The non conformer's Canadian Weblog

June 20, 2013

What you should know about C. diff, the shit disease

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MY MOTHER RECENTLY WENT TO THE HOSPITAL FOR ONE PROBLEM  AND CAME HOME WITH THE SHIT DISEASE FROM THE MONTREAL ST LUC HOSPITAL..
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Too many Canadian professionals, workers next  become too lax when they do think they have attained some kind of job security and fail to do their duties fully too, towards all others.   http://thenonconformer.wordpress.com/2009/12/11/hospital-deaths-account-for-half-of-deaths-annually/
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IMAGINE THIS TOO MANY PEOPLE ARE STILL DYING FROM THIS DECADES OLD  C. diff, the shit disease  where  contracting the superbug C. difficile in the hospital often is fatal or at least increases a patient’s stay by an average of six days, putting serious financial strain on Canada’s health-care system. A study by Quebec’s public health research institute (INSPQ) shows deaths related to clostridium difficile infections in 2010-2011 were the highest they’ve been since 2004. A total of 619 Quebecers died from C. difficile over the course of 2010 and 2011. And one death is always still one too many here too.. C. difficile is most often acquired in hospital, and  the disease is highly contagious.
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We do not live in the dark ages for shit Disease is caused by poor cleanliness, poor hygiene, poor sanitation at the Hospital, who have been hiring NOT ONLY LAZY BAD employees but they have FOR AN UNACCEPTABLE DECADE NOW TOO   MANY THEY been cutting back on their MAINTENANCE COSTS and this has been unacceptable CLEARLY LEADING TO their criminal murderous acts OF THE CITIZENS.
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Do take ALL OF THE HEALTH MINISTERS KNOW BEFORE A FIRING SQUAD AND SHOOT THEM, for THAT WOULD BE A RIGHT START TOO. http://thenonconformer.wordpress.com/2012/09/01/shit-disease-c-difficile-or-what-ever/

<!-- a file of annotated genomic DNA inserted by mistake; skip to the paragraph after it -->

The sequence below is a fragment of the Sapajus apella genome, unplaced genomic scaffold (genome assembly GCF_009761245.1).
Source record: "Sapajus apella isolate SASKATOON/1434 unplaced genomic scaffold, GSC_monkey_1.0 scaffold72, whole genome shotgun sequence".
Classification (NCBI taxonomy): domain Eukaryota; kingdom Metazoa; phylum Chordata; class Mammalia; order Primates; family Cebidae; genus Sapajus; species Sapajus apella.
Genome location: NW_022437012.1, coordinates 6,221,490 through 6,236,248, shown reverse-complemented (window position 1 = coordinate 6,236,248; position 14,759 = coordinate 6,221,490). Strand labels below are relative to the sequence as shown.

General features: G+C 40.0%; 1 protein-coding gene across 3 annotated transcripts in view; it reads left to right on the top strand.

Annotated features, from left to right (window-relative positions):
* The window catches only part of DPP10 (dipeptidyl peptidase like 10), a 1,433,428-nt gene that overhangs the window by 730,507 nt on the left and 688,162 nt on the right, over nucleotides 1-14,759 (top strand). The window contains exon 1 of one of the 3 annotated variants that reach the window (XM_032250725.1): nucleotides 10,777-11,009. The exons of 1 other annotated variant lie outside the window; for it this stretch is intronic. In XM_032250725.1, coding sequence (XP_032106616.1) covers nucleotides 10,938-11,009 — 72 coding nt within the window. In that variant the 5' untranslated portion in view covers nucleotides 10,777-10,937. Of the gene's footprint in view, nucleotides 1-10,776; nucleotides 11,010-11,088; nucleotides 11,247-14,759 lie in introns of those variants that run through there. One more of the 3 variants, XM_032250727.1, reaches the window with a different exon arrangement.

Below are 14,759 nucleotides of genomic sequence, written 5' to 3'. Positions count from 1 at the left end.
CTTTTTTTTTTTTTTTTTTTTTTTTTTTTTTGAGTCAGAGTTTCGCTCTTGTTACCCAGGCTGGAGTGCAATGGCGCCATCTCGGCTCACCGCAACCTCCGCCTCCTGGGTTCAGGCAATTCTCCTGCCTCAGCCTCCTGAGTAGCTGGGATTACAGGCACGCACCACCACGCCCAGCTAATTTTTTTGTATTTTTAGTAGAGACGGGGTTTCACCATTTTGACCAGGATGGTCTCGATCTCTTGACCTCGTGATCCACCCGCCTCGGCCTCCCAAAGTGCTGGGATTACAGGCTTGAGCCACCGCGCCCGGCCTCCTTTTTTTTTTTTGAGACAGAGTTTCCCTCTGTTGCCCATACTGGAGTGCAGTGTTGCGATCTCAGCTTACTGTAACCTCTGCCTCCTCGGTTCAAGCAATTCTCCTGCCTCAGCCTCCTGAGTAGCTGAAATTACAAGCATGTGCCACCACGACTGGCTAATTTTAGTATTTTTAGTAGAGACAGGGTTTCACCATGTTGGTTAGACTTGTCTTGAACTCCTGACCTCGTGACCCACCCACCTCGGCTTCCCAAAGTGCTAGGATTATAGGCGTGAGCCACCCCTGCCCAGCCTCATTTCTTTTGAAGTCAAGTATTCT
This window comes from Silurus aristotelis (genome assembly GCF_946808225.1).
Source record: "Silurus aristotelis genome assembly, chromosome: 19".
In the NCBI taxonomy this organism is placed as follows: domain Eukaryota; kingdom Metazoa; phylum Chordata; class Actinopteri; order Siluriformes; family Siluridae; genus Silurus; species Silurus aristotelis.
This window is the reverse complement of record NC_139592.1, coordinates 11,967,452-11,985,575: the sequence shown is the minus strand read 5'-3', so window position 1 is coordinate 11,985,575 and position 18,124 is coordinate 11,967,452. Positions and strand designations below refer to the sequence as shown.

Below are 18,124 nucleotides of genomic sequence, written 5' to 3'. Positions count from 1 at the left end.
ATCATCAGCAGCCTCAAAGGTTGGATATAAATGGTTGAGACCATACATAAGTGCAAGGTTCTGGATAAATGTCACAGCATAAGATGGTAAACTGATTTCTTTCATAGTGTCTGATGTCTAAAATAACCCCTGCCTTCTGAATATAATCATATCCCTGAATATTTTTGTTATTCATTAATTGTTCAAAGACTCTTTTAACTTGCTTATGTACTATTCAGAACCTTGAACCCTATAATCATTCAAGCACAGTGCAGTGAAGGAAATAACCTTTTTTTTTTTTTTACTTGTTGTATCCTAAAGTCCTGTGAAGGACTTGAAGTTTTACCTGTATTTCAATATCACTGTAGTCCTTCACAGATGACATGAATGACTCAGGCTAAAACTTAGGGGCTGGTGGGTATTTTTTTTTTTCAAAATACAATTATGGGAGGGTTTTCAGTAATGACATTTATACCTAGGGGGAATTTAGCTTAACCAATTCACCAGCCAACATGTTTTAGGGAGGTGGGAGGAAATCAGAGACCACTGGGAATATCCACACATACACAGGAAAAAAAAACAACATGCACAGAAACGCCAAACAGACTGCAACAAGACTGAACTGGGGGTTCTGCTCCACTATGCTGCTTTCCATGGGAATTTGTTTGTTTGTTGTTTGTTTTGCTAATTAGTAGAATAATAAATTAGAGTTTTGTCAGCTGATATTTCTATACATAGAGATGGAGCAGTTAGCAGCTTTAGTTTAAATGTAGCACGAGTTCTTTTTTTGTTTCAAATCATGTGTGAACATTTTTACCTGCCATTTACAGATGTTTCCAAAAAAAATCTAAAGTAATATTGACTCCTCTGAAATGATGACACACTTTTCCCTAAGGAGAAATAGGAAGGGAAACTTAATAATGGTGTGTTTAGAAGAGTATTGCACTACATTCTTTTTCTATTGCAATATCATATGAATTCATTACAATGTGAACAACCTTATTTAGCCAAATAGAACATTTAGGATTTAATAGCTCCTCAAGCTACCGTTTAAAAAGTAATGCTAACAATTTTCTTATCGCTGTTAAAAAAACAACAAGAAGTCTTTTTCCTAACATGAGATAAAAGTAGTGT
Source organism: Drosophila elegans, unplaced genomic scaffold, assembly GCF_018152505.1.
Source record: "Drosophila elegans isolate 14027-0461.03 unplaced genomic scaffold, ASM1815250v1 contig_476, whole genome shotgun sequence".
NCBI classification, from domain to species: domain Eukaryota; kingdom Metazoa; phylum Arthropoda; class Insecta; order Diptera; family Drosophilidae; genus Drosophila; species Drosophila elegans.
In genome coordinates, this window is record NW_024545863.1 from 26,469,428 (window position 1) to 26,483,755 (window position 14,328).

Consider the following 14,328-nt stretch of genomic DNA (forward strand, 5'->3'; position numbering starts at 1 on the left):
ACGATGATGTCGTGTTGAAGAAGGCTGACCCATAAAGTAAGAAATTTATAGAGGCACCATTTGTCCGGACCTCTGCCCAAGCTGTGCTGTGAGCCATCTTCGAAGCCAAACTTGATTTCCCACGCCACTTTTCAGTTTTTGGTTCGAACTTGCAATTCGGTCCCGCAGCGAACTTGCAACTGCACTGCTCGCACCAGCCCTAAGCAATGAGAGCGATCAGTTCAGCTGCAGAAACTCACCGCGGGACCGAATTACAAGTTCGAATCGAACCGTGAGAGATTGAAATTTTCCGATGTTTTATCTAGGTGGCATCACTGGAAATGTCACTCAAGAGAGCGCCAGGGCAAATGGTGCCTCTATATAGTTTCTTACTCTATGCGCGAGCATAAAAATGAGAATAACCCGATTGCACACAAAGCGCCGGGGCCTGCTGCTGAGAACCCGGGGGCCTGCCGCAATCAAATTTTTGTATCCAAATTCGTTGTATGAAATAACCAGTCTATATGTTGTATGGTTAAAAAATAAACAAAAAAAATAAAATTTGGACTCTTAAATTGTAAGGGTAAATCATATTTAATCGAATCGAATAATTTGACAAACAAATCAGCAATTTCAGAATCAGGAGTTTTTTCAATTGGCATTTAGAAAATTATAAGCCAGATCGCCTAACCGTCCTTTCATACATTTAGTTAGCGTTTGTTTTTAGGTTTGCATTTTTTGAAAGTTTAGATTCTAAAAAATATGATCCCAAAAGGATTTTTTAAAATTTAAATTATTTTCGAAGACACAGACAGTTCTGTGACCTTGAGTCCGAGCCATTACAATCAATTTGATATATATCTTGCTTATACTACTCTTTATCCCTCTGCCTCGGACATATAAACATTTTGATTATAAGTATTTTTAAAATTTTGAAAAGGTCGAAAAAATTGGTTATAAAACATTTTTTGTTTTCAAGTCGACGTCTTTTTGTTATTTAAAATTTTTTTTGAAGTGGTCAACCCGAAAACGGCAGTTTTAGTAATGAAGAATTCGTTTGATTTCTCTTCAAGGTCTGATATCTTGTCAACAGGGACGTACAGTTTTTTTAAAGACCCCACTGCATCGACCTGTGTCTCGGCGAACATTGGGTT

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Seniors and Children are more seriously affected, an ounce of prevention is worth a pound of cure 
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AND FOR DECADES EVEN IN QUEBEC, CANADA, AND NO ONE IS JAILED FOR IT.. NOT EVEN THE HEALTH MINISTERS.
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Like most C. diff patients symptoms began with severe diarrhea as the  intestines were shutting down and the colon becomes swollen that it pushed pressure up to the lungs, making it difficult to breathe.  In serious cases a  fecal transplant can often be used successfully here..   
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“ A USA TODAY investigation shows that is far more prevalent than federal reports suggest. The bacteria is linked in hospital records to more than 30,000 deaths a year in the United States— about twice federal estimates and rivaling the 32,000 killed in traffic accidents.  It strikes about a half-million Americans a year. Yet despite a decade of rising C. diff rates, health care providers and the government agencies that oversee them have been slow to adopt proven strategies to reduce the infections, resulting in tens of thousands of deaths and illnesses that could have been prevented, the investigation shows. Far more could be done to stop the deadly bacteria C. diff .  “I wish doctors were more forthcoming. … You don’t learn about it until after it’s too late.” The big challenge in curbing C. diff is getting everyone  to work together — from health care administrators and the government regulators  to doctors and nurses and the housekeeping staffs . “
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“Hospital billing data collected by the US federal Agency for Healthcare Research and Quality shows that more than 9% of C. diff-related hospitalizations end in death — nearly five times the rate for other hospital stays.   Hundreds of Thousands more of unnumbered patients are treated in nursing homes, clinics and doctors’ offices.”  http://usatoday30.usatoday.com/news/health/story/2012-08-16/deadly-bacteria-hospital-infections/57079514/1